Sunday, February 10, 2008

"Like a dream"

While I haven't been working, I've been watching a consortium of Iraq War documentaries in an effort to be a proper citizen and weave past the pundits, the talking heads, the dumbass slogans and bumper stickers and the politics surrounding what I believe to be the most significant event this country is currently facing. So enough with the blathering and lets get this war justified (or not).

First up is "The Prisoner or: How I Planned to Kill Tony Blair" released in 2006 with an 86% ranking on Rotten Tomatoes.

Yunis Abbas, an English speaking Iraqi journalist, recounts his experience being captured and imprisoned for plotting to kill Tony Blair. As a former and tortured captive of Saddam Hussein, he wasn't exactly a fan of the previous regime. His problem in this move though, is that he laughed when he was first told why he was captured. But why did he laugh? Because it was ridiculous.

Yunis spent most of his time at Camp Ganci, a mid/low level security area in Abu Ghraib that contained 4000 detainees classified as having no intelligence value. Also known for unsanitary living conditions, overcrowding, spoiled food, and inadequate access to health care. But the good news is that they weren't dying. Like many others sharing his campsite, Yunis and his brothers were taken from his home in the middle of the night. "Wrong place at the wrong time" type deal, where an Iraqi male should never be home, like ever. Especially at night.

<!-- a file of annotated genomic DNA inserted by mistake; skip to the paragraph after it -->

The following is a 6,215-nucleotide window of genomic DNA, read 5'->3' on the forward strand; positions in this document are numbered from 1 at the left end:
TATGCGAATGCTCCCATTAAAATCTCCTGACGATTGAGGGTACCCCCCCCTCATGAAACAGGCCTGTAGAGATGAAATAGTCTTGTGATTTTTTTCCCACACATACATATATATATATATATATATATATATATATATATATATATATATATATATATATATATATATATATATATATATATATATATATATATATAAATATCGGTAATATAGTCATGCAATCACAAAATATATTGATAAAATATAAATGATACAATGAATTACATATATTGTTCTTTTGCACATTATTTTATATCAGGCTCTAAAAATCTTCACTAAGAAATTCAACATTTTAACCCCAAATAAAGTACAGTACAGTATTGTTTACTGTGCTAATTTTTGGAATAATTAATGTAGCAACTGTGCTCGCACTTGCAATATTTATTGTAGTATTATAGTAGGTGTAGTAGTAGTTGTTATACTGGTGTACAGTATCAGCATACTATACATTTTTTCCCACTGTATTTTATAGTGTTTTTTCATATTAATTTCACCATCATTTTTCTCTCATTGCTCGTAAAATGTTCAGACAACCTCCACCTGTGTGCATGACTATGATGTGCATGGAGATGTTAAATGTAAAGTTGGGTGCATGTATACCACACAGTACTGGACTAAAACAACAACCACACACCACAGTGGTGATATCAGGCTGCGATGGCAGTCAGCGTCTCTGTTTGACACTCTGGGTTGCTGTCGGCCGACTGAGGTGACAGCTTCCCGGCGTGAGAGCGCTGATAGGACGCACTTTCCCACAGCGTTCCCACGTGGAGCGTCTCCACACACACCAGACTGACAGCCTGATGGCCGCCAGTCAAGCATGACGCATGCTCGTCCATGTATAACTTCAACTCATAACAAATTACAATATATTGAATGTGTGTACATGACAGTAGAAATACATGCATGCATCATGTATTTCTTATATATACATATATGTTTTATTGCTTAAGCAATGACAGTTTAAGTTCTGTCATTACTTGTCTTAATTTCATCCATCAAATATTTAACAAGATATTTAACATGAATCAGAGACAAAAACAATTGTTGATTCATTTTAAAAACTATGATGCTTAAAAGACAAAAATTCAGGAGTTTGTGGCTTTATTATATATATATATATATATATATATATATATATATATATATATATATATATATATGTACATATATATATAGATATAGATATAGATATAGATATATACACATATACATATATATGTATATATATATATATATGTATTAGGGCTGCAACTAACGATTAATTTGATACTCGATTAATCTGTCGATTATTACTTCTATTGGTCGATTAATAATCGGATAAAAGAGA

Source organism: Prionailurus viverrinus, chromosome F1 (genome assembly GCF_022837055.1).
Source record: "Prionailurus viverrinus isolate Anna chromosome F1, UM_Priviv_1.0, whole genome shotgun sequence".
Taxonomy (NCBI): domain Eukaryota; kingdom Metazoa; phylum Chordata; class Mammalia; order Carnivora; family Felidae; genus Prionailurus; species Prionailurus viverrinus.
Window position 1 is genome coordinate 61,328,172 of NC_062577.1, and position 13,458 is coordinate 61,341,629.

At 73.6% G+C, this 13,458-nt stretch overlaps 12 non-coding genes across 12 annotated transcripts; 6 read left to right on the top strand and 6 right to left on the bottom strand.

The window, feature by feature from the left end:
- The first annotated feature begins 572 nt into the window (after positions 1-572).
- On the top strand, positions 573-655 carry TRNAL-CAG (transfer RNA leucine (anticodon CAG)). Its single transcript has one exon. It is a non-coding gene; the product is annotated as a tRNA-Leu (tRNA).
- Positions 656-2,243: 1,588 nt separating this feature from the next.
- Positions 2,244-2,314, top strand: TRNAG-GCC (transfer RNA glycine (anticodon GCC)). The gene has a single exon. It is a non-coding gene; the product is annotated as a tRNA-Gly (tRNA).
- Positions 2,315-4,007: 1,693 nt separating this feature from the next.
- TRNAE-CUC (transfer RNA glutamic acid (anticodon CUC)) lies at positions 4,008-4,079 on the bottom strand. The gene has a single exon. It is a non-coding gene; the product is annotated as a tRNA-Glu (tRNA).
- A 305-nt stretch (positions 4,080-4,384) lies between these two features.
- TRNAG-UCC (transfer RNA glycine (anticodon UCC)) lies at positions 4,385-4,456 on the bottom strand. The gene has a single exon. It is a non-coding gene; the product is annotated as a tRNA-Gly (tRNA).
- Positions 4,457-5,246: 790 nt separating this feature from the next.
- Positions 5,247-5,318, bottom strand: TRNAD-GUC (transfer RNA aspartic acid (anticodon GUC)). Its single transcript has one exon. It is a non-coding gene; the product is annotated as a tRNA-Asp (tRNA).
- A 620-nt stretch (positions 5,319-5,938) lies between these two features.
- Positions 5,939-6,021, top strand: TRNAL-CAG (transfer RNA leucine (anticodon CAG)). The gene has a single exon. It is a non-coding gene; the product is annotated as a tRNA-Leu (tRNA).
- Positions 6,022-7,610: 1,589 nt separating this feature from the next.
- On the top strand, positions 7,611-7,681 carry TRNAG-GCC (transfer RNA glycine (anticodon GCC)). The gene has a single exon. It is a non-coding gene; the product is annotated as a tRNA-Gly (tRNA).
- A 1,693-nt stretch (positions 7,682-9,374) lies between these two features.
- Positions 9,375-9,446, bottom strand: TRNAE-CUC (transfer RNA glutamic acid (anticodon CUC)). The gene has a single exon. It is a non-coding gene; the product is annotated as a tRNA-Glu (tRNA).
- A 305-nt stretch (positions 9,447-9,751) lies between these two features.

During his stay, Yunis served as a translator to help preserve peace in the camps. He ended up helping the soldiers who made a conscious effort to help the prisoners. One of the soldiers found it weird that despite Yunis being charged with attempting to kill one of the world's predominant leaders, he wasn't grouped with the same people who actually plotted to kill the guy.

In the end, after a series of riots, attacks from the outside, Yunis and his brothers are released nine months later. The camp commander releasing him says "We don't know why you were here. There was a mistake. Sorry". Camp Ganci was closed sometime later and prisoners were moved to another site known as "Redemption." Huh, how about that.

Here's another take on the issue of false imprisonment, albeit the location in reference is different:

I sincerely hope that Yunis and other prisoners like him are more forgiving than I know myself to be. If an occupying force were to come into my/my family/my friend's house in the middle of the night, imprison me/my family/my friends on charges we would never get the chance to argue against, spit in our faces, torture our bodies, destroy our spirits, and insult our religion, I sure as hell know where I would stand when it comes to that whole "with us or against us" downstream flow of arrogant bullshit.

Pardon me, but my bias is showing.

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